Joshua Eckert on Flickr© Joshua Eckert on Flickr
Joshua Eckert on Flickr

10 Features That Make the Coromandel Unique

© Joshua Eckert on Flickr

Peninsula Paradise!

There is no better word to describe the Coromandel region than unique. Aside from the obvious attractions that the tourists flock to, the area hides heaps of tiny beaches and rainforest walks that are worth discovering. Unsurprisingly, the whole area is a magnet for working holidaymakers. Just by looking at pictures of Coromandel, who wouldn’t want to spend most of their gap year in a paradise like this?

For an in-depth guide to the peninsula, read The Complete Guide to the Coromandel or for places to stay, see our 10 Best Motels in the Coromandel and 10 Best Budget Accommodation in the Coromandel.

1. The Stunning Beaches

Remote beaches scatter the region, many of which can only be found by following a long walk through the bush. It’s well worth the exercise to emerge onto an often isolated beach. Sunbathe on the golden sand or delve in the turquoise waters: this time is yours, so treat yourself! Our personal favourite, New Chums Beach, is pictured below.

Piotr Zurek on Wikipedia© Piotr Zurek on Wikipedia

2. Cathedral Cove

Amongst all the isolated beaches, one stands out: Cathedral Cove. The beach is home to impressive rock formations that were featured in the blockbuster series The Chronicles of Narnia. Although you will never be alone on the beach, as this is a tourist hotspot, the gigantic arch cavern is a must-see in the area.

pxhere© pxhere

3. The Great Surf

Less popular than the famous Raglan, Piha and Kaikoura, The Coromandel has a few hidden gems. And with over 400km (249 miles) of coastline on the peninsula, why wouldn’t it?! The beaches around Whangamata and Pauanui are your best bet for good surf, but you can also take your board and hunt for a great Pacific swell at any beach you like.

 kiwinz on Flickr© kiwinz on Flickr

4. The Pinnacles

It is hard to retreat from the shores of the Coromandel but the Pinnacles, located in the imposing Kauaeranga Valley, is a great way to do so. The walk to the Pinnacles is one of the most popular in the area. If you plan on staying overnight in the DOC hut along the path, book it well in advance to secure a spot. Check out 16 Awesome Hikes in The Coromandel for more information.

Joshua Eckert on Flickr© Joshua Eckert on Flickr

5. Hot Water Beach

“Unique” does not even begin to state how rare Hot Water Beach is. Within two hours either side of the tide you can dig yourself a pool where extremely hot water will sprout from the ground. When the cold seawater washes into your pool it adjusts the temperature. Then you can relax in your homemade hot pool. Check out 15 Coromandel Must-Dos for more attractions like this.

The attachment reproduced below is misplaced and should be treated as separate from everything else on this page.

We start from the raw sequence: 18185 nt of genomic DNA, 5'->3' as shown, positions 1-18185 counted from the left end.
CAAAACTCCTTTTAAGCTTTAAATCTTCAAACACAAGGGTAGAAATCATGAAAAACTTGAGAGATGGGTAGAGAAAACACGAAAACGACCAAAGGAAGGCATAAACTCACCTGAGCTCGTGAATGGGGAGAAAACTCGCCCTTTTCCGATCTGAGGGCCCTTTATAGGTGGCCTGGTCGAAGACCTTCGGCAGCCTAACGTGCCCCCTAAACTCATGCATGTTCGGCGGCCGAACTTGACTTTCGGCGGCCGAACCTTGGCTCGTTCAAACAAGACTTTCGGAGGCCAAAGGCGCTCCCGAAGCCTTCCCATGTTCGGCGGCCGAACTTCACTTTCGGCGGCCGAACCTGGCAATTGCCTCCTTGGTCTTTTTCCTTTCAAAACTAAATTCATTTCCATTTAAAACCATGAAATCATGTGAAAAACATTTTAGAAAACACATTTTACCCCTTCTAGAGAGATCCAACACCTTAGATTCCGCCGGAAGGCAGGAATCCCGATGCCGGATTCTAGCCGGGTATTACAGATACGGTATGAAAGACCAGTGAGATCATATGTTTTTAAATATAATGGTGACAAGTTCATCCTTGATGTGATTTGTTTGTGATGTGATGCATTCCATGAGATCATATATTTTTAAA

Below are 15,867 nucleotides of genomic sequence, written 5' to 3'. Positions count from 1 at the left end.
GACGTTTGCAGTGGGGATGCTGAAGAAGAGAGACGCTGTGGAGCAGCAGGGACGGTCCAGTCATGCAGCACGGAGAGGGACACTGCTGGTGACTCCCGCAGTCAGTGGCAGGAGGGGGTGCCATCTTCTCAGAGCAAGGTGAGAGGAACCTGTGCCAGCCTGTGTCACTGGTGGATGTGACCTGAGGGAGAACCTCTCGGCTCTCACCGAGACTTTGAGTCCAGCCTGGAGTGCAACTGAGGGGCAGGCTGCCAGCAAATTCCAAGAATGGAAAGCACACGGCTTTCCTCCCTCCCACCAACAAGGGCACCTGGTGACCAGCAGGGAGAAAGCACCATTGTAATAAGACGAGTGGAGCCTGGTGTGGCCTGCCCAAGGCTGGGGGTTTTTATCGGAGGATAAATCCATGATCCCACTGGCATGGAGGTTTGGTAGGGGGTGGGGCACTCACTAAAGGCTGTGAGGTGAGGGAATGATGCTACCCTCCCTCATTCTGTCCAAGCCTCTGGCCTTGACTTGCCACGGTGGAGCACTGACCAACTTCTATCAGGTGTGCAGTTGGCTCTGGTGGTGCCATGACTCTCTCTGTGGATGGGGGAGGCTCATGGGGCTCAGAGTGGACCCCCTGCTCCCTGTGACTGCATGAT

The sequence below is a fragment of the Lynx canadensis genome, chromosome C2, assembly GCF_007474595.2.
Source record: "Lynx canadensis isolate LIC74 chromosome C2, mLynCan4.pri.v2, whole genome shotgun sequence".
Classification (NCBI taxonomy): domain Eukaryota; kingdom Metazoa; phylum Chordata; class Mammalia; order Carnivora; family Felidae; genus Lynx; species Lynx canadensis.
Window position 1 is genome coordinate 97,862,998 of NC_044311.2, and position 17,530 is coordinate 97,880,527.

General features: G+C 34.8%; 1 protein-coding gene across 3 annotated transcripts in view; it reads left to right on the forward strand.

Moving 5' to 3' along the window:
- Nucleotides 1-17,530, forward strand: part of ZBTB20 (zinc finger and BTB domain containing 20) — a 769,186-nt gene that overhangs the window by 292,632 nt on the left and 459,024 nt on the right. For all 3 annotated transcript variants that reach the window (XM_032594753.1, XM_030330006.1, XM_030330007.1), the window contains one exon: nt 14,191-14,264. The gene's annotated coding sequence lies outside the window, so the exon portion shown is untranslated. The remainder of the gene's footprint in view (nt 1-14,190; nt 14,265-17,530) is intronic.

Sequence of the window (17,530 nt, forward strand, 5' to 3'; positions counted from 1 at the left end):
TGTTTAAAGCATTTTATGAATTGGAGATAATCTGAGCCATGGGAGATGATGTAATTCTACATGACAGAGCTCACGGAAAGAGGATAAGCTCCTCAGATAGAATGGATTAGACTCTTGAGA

10 Features That Make The Coromandel Unique©

6. A Giant Soda Bottle

New Zealand likes BIG things and the L&P bottle in Paeroa, on the foot of the Coromandel Peninsula, is one of the most famous. No doubt you will pass the town where the New Zealand soft drink originated, so take a quick pit stop to get a touristy photo with the bottle.©

7. Big Bay’s Blow Hole

Big Bay’s Blow Hole has the “WOW” effect on anyone that sees it. The underground cavern plunges 25 metres (82 feet) under the forest. Big Bay’s Blow Hole is only accessible by boat, such as with Cave Cruzer, from Hahei and when the tide is high. Find out more about Cave Cruzer on Viator and Tripadvisor.

10 Features That Make The Coromandel Unique© Cave Cruzer

8. The Migrating Birds

Every summer, Arctic birds come to New Zealand to escape the Northern Hemisphere’s cold winter. Most of those birds choose to settle near the rich ocean waters of the Coromandel offering a truly spectacular sight to any wildlife lover.

pxhere© pxhere

9. Karangahake Gorge

The area has a rich mining history and the best testament of that is the Karangahake Gorge. Old goldmines, tunnels and caves are linked in every way by a system of suspension bridges and walking tracks.

Tourism NZ© Tourism NZ

10. The Incredible Sunrise and Sunset

Being on the east coast of the country, the Coromandel is blessed with daily spectacles. It’s definitely worth getting up early, tying up your hiking boots, and walking to one of the east coast beaches to watch the day begin (or west to watch it end).

pixabay© pixabay


Laura S.

This article was reviewed and published by Laura, editor in chief and co-founder of NZ Pocket Guide. Since arriving solo in New Zealand over 10 years ago and with a background in journalism, her mission has been to show the world how easy (and awesome) it is to travel New Zealand. She knows Aotearoa inside-out and loves sharing tips on how best to experience New Zealand’s must-dos and hidden gems. Laura is also editor of several other South Pacific travel guides and is the co-host of NZ Pocket Guide’s live New Zealand travel Q&As on YouTube.

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